6. The activity must have the quality that you can do it without criticizing yourself. If you can’t accept yourself during this time the activity will not be addicting. This is why it is so important that the activity can be done alone.

Glasser’s default recommendation for those interested in reaching PA is to run. He cautions that getting to the point where you can run for an hour for five to six days a week could take up to six months, and even then, it may still take up to two years to get to the point where running is a positive addiction.

Self-experimentation — as I am more or less convinced of the benefits of positive addiction; however, in order to see if its something real and useful for me, I need to conduct some self-experimentation, introspection, and observation. Since I am not a runner (or jogger), I am interested in finding other means to achieve the PA state. I believe that I have reached the PA state at various times while working out. I have noticed symptoms of withdrawal when I miss workouts. Finally, I’ve noticed that working out with others tends to diminish my enjoyment severely even though weight-lifting often requires a workout partner (and I do suspect weight-lifting can be a positive addiction).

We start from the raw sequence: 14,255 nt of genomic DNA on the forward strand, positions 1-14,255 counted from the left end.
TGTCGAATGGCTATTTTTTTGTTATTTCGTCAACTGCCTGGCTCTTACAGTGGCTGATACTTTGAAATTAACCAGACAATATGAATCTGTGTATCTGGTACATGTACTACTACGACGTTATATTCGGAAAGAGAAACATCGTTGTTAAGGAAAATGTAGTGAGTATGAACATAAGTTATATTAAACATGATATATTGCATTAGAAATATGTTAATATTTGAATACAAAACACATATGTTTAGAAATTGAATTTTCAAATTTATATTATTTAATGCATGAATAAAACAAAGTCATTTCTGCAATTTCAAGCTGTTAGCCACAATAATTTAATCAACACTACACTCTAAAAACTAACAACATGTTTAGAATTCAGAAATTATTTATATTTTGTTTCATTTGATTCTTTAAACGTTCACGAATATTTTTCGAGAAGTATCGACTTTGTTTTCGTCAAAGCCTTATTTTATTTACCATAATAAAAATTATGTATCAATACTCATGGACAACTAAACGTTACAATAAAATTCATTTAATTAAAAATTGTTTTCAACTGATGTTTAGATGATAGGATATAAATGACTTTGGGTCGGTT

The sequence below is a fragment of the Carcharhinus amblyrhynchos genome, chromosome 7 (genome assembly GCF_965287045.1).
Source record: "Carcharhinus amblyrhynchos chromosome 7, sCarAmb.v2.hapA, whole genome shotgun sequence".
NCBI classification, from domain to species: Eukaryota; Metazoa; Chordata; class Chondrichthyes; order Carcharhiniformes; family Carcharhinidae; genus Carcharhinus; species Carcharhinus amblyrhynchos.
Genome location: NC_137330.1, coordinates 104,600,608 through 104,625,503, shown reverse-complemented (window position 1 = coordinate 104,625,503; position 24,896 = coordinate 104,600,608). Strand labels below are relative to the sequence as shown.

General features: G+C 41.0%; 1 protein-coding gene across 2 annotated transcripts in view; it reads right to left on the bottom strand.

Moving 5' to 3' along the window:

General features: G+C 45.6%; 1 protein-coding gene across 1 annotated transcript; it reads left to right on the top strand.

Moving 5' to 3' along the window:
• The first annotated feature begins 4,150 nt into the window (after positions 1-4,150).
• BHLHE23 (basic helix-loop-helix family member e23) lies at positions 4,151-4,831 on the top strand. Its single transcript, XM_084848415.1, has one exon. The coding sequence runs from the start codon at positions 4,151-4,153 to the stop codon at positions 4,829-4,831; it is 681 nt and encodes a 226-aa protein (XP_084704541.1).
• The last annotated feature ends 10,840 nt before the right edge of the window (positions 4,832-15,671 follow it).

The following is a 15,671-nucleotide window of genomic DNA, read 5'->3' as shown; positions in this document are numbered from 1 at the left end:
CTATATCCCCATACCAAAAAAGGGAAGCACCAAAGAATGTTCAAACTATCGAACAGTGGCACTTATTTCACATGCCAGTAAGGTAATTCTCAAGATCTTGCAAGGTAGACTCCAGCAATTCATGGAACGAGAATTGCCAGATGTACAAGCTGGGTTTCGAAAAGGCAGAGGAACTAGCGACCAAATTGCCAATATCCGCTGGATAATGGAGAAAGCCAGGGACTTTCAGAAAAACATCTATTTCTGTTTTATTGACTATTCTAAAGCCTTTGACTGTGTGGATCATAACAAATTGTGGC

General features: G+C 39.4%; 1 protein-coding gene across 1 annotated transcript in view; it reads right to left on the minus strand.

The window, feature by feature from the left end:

If you wish to follow my experimentation with achieving PA via alternatives to running. Right out the gate I suspect that PA can be reached through kettlebell drills such as the kettlebell swing. Additionally, as I somewhat regularly bike (both mountain and road), I will be experimenting with positive addiction there, as well, though I’m nearly positive I have noticed the PA state while biking.

Further reading — This is the second book by William Glasser that I have read. The first was Control Theory. Glasser’s style of therapy has been termed “Choice Theory” or “Reality Therapy.” I have one other book of his that I plan on reading. I have enjoyed Glasser’s writing style and particularly his inquisitive mind and search for useful, testable and easy to apply methods to improve mental health. Working to improve your mind is something healthy individuals do not do enough. This is despite the obvious conclusion that just like it is healthy to strengthen your body via lifting weights and routine physical activity, it is also healthy to take efforts to strengthen the mind. As it is, positive addiction may increase both physical and mental well-being at the same time.